STANFORD UNIVERSITY
EE 350 RADIOSCIENCE SEMINAR
Professor Antony Fraser-Smith

Fall 2000-2001

Date: Wednesday, April 4, 2001
Time: 4:15-5:30 PM; Refreshments at 4:00 PM
Location: Bldg. 200, Rm. 34


Analyzing The Solar Cycle

Prof. Ronald Bracewell
Space, Telecommunications, and Radioscience Laboratory, Stanford University

Abstract

After Galileo saw sunspots in his telescope in 1612 further discoveries followed, such as the 27-day rotation period of the sun and the restriction of the sunspots to certain zones of latitude. In 1843 the 11-year cycle was discovered, with the implication that the sun contains an oscillator. It is still not known where or what the oscillator is; many propose that it is just below the surface, others contemplate the core (if there is one), while a source above the surface has not been ruled out to everyone's satisfaction. So it is reasonable to look for further properties of the oscillator that might be helpful, for example by applying Fourier analysis of the sunspot-number series, a daily data set extending from 1700 to the present. (You may wonder why the cyclicity was not discovered until 1843.)

The Fourier spectrum proves to be very complicated, but it can be simplified somewhat by manipulating the data. Linearity is an important factor in spectral analysis; if a nonlinear transformation, such as rectification or hard limiting, is applied to a signal, the spectrum gets messy.

As a philosophical principle, suppose that you subject an observed time series to a nonlinear back-transformation that you guess, and the resulting spectrum becomes simpler than it was before. Does that not imply that the original observations were to some extent contaminated by a previously unsuspected nonlinearity and that removal of the nonlinearity brings the data into a form that is closer to the underlying reality?

In support of this principle, I have derectified the sunspot series and the spectrum immediately simplifies. This move could be important to people looking for a correlation between the solar cycle and a tropospheric phenomenon, such as some parameter of the weather.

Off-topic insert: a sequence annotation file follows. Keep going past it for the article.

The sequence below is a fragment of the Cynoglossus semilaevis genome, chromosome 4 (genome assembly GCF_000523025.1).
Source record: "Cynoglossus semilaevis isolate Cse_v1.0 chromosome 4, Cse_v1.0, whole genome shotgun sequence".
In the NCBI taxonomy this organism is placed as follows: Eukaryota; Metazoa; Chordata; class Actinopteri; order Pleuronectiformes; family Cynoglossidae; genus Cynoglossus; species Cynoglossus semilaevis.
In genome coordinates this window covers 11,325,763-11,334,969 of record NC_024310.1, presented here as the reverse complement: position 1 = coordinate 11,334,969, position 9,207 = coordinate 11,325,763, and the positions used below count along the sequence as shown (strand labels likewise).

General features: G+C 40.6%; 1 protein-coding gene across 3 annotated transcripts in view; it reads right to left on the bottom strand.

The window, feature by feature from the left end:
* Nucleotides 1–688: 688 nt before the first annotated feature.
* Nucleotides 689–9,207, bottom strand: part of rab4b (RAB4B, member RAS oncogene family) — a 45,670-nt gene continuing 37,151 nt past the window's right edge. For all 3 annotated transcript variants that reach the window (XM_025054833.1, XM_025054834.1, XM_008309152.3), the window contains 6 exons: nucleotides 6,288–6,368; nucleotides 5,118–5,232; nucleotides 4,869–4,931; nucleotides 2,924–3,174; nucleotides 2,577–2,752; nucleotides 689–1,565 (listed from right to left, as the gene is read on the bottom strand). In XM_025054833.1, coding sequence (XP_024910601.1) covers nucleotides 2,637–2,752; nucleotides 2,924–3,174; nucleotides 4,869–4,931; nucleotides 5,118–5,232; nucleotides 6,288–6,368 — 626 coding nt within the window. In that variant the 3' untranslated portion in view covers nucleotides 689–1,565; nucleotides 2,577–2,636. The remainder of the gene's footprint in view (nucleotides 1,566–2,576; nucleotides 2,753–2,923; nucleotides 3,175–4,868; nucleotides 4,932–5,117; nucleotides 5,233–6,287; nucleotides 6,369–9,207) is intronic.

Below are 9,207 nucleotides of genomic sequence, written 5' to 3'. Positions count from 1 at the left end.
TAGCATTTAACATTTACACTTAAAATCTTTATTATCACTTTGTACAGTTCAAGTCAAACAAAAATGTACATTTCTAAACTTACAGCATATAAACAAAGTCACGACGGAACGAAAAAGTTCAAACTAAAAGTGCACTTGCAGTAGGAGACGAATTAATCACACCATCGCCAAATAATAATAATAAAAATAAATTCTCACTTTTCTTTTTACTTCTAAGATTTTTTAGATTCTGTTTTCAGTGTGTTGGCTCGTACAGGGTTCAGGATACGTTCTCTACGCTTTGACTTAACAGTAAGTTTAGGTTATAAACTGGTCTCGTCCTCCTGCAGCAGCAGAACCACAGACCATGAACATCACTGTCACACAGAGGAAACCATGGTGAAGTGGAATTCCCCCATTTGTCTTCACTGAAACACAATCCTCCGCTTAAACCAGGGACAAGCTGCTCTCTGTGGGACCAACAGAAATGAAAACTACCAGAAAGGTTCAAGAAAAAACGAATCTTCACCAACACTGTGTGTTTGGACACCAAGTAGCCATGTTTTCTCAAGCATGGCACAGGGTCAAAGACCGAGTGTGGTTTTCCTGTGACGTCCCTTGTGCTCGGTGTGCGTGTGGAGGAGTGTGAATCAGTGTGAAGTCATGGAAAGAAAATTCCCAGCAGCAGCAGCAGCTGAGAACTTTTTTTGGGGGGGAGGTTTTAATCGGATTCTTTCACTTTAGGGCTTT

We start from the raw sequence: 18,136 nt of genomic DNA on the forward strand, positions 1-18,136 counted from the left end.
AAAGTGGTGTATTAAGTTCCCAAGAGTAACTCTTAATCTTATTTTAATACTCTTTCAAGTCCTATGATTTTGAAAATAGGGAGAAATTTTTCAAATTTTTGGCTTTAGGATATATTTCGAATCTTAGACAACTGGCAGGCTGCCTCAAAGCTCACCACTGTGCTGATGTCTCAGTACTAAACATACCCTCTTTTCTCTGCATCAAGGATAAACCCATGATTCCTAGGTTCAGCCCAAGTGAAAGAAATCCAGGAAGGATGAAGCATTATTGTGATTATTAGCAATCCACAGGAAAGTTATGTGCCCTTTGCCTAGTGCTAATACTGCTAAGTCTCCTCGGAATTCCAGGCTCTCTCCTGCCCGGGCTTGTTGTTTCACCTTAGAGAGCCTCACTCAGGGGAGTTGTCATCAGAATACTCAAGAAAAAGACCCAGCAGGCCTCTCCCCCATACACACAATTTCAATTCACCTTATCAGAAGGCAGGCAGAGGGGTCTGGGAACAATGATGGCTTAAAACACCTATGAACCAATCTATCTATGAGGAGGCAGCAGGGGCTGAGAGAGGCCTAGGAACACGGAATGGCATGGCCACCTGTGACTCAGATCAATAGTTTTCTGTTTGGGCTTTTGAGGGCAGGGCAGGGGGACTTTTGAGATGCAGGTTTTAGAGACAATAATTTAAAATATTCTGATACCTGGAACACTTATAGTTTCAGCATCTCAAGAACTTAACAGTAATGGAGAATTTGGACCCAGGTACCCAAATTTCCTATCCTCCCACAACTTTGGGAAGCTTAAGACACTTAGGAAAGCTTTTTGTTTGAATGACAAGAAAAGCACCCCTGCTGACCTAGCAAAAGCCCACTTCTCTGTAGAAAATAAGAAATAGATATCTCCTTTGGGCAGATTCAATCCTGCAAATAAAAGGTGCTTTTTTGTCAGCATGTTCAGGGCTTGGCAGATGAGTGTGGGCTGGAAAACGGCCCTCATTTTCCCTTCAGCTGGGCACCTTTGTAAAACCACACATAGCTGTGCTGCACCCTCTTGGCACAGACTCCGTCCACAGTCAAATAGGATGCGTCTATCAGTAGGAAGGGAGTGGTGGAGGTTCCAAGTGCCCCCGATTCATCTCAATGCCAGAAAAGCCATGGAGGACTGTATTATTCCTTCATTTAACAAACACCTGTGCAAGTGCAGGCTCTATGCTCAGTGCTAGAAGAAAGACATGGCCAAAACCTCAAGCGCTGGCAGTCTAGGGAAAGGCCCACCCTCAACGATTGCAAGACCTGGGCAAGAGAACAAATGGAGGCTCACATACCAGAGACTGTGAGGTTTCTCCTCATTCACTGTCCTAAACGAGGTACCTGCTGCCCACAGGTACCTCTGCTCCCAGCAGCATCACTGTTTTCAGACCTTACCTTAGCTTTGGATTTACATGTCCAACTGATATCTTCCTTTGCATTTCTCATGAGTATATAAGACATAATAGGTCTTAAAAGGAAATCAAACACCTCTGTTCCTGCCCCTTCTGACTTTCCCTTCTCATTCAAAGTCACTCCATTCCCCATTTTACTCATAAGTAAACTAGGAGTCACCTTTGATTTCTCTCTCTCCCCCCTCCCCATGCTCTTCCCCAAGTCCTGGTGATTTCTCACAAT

There is a clear solar-cycle effect on the density of ionospheric ionization, on auroral frequency, and on terrestrial magnetic variations, but although several meteorological connections have been claimed, none has met with general acceptance. If there was a faint 22-year effect present in the weather, driven by the solar cycle, then it would be better detectable by correlating against the derectified data series. (Bear in mind that the "11-year" cycle varies in length from 8 to 14 years, so correlation is likely to be far more sensitive than looking for a spectral peak.)

A second nonlinearity was guessed by assuming that a sine component from the underlying oscillator appears in the observations as the nth power of the sine. An analytic method for deducing n gives a value 3/2. When the derectified series is raised to the 2/3 power, the spectrum again simplifies.

A third nonlinearity has to do with the statistical result that the ratio of rise time of an 11-year "semicycle" to fall time varies inversely as the peak sunspot number of that cycle. This effect can be partially canceled by a nasty amplitude-dependent shearing distortion.

Plausible physical conjectures can be given for all three of these nonlinearities. The basic technique can be recommended for consideration by anyone that has data series to study.

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